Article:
31st annual Dunwody lecturer proposes ‘controlled activism’ in judicial review
Martin H. Redish cannot be classified.
“I am not a liberal or a conservative; I annoy everybody,” he said. “I hate everybody and the feeling is mutual.”
Perpaps not as much as he lets on. In fact, nearly every seat in the University of Florida Levin College of Law’s Chesterfield Smith Ceremonial Classroom was filled by students, faculty, professors and judges March 23 for the 31st annual Florida Law Review’s Dunwody Distinguished Lecture in Law.
The Louis and Harriet Ancel Professor of Law and Public Policy at Northwestern University School of Law delivered the lecture “Judicial Review, Constitutional Interpretation and the Democratic Dilemma: Proposing a ‘Controlled Activism’ Alternative,” which focused on how the judicial branch is insulated from the rest of the government and how this allows the left and right wings to interpret the Constitution as they see fit.
“The goal of shaping a theory of judicial review has to be to balance the recognition of the role of the judiciary with its special need for humility, all growing out of the judiciary’s insulation from the political process,” Redish said.
He went on to explain the flaws in what he considered to be the two basic theories of constitutional interpretation based on this dilemma: originalism and non-textualism.
Originalism, a traditionally right-wing theory, seeks to reign in the judiciary to prevent it from imposing its own subjective political and ideological desires. Rather it provides an objective understanding of the Constitution, free from the judge’s own subjective political perspectives.
“This theory says we should be tied to the views of what the framers meant when they put those words in,” Redish said. “But if I ever see an original-meaning advocate coming to a definition that happens to differ with his ideological preferences, I might take it seriously. What an amazing coincidence it is that it always comes out on their side.”
Non-textualism, associated with the left, is a theory based on techniques of textual deconstructionism that Redish says claims that the Constitution means whatever the interpreter wants it to mean.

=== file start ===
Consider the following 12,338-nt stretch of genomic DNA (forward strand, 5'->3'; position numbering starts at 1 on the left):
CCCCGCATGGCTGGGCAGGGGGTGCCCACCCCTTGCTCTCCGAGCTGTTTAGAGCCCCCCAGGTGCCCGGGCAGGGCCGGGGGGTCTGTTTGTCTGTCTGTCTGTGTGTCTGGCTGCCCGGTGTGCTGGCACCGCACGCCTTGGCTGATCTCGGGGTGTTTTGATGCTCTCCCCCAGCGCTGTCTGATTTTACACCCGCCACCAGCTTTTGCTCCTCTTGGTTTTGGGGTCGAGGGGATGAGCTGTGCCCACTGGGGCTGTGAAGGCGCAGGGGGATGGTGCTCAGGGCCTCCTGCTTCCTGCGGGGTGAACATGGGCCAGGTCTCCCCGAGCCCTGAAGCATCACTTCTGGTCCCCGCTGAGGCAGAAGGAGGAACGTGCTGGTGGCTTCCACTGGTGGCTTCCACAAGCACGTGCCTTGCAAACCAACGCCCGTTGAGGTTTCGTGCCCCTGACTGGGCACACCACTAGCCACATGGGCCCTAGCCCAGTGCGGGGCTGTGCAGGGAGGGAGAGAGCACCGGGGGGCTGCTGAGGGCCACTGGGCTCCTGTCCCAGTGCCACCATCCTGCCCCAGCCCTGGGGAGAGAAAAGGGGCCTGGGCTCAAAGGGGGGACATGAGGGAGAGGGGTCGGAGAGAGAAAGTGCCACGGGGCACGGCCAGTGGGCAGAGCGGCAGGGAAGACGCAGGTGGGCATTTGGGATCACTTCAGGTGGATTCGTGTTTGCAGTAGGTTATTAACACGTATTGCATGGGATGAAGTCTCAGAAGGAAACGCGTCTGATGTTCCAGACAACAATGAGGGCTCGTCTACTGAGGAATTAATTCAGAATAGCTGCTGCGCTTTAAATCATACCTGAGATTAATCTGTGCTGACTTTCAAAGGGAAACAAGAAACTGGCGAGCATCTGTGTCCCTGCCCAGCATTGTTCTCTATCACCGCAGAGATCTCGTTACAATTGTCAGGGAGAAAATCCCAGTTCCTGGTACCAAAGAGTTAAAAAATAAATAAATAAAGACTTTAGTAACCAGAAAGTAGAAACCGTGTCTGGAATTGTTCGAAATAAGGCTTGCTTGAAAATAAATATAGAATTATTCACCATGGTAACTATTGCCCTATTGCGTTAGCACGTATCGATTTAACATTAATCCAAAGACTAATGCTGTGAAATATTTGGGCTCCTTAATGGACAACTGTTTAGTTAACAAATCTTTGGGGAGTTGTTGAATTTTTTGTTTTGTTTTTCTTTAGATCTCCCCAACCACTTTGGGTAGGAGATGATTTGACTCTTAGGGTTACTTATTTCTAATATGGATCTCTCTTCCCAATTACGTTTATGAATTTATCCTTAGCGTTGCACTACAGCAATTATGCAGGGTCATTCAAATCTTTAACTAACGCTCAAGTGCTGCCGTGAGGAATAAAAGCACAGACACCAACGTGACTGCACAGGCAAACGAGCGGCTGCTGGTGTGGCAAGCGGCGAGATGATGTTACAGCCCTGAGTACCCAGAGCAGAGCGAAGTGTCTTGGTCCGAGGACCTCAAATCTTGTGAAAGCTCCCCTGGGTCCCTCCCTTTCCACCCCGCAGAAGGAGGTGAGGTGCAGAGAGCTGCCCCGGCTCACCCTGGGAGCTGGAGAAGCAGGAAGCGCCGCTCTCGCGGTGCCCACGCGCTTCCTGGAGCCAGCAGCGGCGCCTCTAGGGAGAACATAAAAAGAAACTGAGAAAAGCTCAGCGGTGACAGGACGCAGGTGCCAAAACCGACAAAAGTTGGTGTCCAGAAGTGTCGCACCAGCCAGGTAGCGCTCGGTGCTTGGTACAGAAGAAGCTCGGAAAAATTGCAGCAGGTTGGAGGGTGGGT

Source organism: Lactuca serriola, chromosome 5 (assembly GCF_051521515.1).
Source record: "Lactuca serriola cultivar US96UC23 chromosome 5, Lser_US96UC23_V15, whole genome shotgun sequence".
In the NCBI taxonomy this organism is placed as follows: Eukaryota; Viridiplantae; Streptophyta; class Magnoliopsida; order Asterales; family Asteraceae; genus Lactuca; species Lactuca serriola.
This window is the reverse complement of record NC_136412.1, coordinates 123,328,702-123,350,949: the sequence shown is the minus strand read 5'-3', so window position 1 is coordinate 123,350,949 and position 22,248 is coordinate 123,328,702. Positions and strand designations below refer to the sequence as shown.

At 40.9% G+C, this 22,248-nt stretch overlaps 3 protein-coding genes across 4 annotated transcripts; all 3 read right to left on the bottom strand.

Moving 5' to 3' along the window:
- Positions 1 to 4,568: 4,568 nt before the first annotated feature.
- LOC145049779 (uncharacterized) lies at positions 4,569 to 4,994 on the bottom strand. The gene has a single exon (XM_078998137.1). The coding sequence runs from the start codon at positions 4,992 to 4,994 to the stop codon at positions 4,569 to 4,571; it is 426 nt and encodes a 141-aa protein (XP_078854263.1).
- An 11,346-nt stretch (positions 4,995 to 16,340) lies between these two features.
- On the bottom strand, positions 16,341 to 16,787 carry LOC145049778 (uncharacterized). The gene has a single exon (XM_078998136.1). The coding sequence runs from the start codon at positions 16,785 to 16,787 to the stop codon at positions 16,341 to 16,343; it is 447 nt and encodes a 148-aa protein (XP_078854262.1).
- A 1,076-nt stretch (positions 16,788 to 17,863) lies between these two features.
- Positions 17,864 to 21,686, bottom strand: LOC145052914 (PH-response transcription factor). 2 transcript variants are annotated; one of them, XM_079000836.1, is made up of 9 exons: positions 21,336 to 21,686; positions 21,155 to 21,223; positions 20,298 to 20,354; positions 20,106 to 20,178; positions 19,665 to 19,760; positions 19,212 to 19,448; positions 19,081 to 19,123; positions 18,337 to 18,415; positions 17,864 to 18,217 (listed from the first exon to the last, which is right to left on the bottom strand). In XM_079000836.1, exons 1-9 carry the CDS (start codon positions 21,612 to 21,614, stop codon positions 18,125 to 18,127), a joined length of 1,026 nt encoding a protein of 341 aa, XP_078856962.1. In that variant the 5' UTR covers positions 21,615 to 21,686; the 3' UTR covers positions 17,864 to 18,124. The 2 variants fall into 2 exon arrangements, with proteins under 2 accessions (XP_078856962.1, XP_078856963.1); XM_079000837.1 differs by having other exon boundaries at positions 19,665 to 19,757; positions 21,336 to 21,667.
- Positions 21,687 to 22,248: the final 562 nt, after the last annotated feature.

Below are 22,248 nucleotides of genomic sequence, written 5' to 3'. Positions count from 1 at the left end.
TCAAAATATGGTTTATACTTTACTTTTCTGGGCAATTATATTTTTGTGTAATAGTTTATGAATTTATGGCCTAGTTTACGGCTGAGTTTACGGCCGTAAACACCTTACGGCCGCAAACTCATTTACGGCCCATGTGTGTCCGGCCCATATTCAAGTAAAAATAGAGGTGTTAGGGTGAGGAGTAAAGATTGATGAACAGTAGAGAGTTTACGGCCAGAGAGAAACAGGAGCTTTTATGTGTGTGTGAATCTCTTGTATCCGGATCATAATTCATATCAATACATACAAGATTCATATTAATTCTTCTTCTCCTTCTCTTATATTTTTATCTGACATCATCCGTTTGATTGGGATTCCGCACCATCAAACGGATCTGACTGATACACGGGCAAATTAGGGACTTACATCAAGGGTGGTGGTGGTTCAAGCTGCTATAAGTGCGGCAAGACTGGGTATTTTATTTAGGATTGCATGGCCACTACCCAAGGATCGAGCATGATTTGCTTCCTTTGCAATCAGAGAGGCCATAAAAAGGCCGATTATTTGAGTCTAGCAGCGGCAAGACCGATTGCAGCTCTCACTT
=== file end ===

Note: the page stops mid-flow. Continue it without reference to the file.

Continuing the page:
But both approaches are obviously too flawed to be seriously considered as appropriate responses to the judiciary dilemma, said Redish.
“In looking over these alternatives, I have the emotive reaction of a Bears fan to a Packers-Vikings game, in the perfect hope that somehow both will lose,” he said. “Neither represents an adequate reconciliation of the competing needs and the competing interests.”
Redish proposes a theory calls controlled activism. This is the recognition of the need for candor in which judges make laws. He said that the textual meaning of the Constitution should guide judges, but historical evidence should not be considered because judges are not historians and the data can so easily be manipulated to fit preconceived notions.
“Whatever flaws my notion has, I can take comfort in the fact that it cannot be worse than the two existing theories,” he said. “What isn’t allowed in controlled activism is viewing the Constitution as simply an extension of your own political agenda. If my constitutional theories ever come to a conclusion that I politically approve of, I immediately go back and rethink it to make sure I haven’t fudged.”
Controlled activism gets people away from the misguided focus of originalism and non-textualism. More importantly, Redish said, it is what democracy is about.
For a webcast of the lecture go to www.floridalawreview.com.
Redish’s accomplishments range far and wide. He received his AB in political science from the University of Pennsylvania and his JD magna cum laude from Harvard Law School. He has written more than 80 articles and 15 books and was recently listed in a study by William S. Hein & Co. as the 16th most cited legal scholar of all time. Redish has also appeared on the Today Show, ABC and NBC National News, CNN, Court TV, CSPAN and National Public Radio.
The Florida Law Review Dunwody Distinguished Lecture in Law series was established by the U.S. Sugar Corp. and the law firms of Dunwody, White and Landon, P.A., as well as Mershon, Sawyer, Johnston, Dunwody and Cole in honor of Elliot and Atwood Dunwody. The Dunwodys, graduates of the University of Florida College of Law, dedicated their lives to the legal profession. The series’ intent is to perpetuate the example set by these brothers by providing a forum in which renowned legal scholars can present new and challenging ideas.